Check in With Older Adults Over the Holidays? Here’s Why.

When you have a parent who is an older adult, gatherings during the holidays present a great opportunity to get a sense of how they’re doing, both physically and emotionally. You might notice that things aren’t quite what they should be; there may be signs of decline. Questions come to mind, like: Has dad lost weight and become more reserved? Is mom’s eyesight failing which could lead to a fall?

At the start of every new year, we receive many inquiries for skilled nursing from adult children who’ve noticed signs of decline in their parents, especially after a holiday visit. During these pandemic times, however, holiday visits with older adults are generally discouraged, with the result that we might be deprived of having an important vantage point.  With essential social distancing measures in place, how can you “check in” with an older adult relative while still honoring his or her privacy and dignity?

Here, we offer some important tips to keep in mind as you connect, virtually or in-person, over the coming weeks:

  • Be supportive: When Zooming, Face Timing or having a socially distant visit, ask your loved one, “If you had a wish list, what type of help would you like?” By framing help in a positive way, your loved one will be more forthcoming about challenges and receptive to help. If your family member is resistant; don’t push it. You’ve planted the seed and can revisit the topic again in the near future.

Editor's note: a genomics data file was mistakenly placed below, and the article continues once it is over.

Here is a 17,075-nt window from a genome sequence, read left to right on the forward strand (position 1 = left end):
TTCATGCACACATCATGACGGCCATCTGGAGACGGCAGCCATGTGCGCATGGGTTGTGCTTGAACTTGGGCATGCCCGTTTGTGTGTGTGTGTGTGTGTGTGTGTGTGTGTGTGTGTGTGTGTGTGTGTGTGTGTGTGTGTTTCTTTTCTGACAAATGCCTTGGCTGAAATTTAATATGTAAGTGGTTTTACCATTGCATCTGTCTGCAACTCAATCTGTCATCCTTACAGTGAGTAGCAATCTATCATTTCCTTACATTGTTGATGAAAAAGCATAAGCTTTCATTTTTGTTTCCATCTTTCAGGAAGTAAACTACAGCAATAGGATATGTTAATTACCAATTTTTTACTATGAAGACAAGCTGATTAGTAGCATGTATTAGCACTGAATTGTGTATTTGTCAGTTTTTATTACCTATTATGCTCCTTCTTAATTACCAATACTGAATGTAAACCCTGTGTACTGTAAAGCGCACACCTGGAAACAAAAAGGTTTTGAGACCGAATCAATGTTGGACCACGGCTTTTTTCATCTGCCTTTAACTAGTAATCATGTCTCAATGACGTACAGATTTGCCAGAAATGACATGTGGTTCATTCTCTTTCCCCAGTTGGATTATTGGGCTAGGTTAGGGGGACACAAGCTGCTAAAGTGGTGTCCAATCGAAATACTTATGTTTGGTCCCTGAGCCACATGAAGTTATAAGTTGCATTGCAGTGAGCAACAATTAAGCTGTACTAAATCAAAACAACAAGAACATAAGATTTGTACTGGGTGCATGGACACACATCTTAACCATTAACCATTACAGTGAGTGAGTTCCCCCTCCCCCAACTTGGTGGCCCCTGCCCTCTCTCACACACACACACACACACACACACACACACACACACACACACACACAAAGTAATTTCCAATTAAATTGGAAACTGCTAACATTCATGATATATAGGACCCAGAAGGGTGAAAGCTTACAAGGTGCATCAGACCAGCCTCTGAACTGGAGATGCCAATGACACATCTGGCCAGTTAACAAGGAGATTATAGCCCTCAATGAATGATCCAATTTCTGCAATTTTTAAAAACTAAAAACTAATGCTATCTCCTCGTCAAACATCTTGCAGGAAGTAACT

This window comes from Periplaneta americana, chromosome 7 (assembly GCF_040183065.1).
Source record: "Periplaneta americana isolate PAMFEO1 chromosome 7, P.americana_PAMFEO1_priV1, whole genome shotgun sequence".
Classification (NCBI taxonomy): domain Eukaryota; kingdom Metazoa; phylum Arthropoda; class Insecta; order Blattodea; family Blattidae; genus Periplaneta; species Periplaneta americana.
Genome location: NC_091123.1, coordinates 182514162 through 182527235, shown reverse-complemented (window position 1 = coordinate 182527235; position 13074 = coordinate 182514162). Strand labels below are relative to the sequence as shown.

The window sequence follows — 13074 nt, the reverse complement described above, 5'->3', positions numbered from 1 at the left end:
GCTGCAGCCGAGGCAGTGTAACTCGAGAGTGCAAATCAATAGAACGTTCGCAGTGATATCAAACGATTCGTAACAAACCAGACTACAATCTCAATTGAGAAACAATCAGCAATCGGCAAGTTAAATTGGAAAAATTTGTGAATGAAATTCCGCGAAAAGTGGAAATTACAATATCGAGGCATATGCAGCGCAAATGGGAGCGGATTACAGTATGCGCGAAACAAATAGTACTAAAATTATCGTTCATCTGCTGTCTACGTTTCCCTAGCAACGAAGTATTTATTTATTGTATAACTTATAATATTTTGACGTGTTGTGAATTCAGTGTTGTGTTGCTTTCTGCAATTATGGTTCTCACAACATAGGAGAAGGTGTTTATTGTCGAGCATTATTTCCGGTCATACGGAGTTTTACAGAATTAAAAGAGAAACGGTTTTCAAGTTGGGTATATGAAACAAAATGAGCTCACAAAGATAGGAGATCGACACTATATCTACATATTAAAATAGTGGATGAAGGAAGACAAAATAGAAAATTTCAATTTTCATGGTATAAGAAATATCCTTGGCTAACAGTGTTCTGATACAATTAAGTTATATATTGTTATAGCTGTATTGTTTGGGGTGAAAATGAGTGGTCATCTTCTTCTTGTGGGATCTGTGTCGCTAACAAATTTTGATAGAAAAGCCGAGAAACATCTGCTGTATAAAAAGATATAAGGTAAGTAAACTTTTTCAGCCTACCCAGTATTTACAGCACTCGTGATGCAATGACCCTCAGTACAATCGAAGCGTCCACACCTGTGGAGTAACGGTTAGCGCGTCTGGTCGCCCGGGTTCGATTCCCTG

• Be collaborative: Once you know what type of help your loved one needs, work together to create a plan. When you empower your family members to have control over their own care, they’ll retain a sense of independence, which is essential for well-being.
  • Key into signs: Changes in hygiene or housekeeping are often indicators that an older adult is experiencing decline. Does your previously fastidious parent suddenly appear disheveled? Does your parent’s home appear messy? Mood changes are also an important symptom of potential decline. If you’re monitoring your loved one’s finances, you can also check whether bills are being paid on time.
  • Do your research: Once you’ve determined the type of care your loved one will benefit from, do some research so that you can provide support quickly. In addition to word of mouth, Leading Age offers an Aging Services Directory, and U.S. News & World Report offers its list of Best Nursing Homes each year.
  • Don’t delay: The health pandemic has made people wary of seeking out essential care. But, waiting could lead to serious health issues or injuries that could be dangerous. Instead, make sure that any facility you’re considering is transparent about its health and safety protocols, and that communication is frequent.

In addition to these strategies, the team at The Nathaniel Witherell is a resource for caregivers on making the decision about skilled nursing.  Call us at (203) 618-4200 for help and support for all your senior care needs.




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